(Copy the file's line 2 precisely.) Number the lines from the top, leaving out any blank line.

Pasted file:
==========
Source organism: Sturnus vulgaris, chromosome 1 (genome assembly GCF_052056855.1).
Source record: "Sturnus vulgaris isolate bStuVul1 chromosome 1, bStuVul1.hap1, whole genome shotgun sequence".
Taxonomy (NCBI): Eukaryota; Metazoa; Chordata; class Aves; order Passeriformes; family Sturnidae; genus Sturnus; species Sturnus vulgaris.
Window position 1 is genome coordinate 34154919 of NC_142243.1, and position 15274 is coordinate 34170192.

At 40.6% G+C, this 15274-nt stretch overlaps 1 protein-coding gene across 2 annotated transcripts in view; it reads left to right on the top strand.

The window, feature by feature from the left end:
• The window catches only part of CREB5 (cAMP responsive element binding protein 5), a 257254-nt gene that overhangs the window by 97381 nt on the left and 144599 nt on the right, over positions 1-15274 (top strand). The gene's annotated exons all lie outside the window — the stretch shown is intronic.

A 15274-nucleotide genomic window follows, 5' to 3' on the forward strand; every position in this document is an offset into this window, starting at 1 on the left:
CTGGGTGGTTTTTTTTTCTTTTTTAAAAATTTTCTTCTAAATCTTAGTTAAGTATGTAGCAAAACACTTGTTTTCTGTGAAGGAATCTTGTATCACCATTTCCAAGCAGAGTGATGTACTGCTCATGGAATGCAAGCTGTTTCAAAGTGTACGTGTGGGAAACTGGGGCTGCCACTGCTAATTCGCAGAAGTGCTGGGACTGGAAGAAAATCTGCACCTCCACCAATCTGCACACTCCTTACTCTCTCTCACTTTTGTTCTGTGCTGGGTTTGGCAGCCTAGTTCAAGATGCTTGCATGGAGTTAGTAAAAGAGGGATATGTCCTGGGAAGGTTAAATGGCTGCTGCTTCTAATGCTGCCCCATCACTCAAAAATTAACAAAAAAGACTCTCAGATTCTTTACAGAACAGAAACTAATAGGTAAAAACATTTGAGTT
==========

Source record: "Sturnus vulgaris isolate bStuVul1 chromosome 1, bStuVul1.hap1, whole genome shotgun sequence".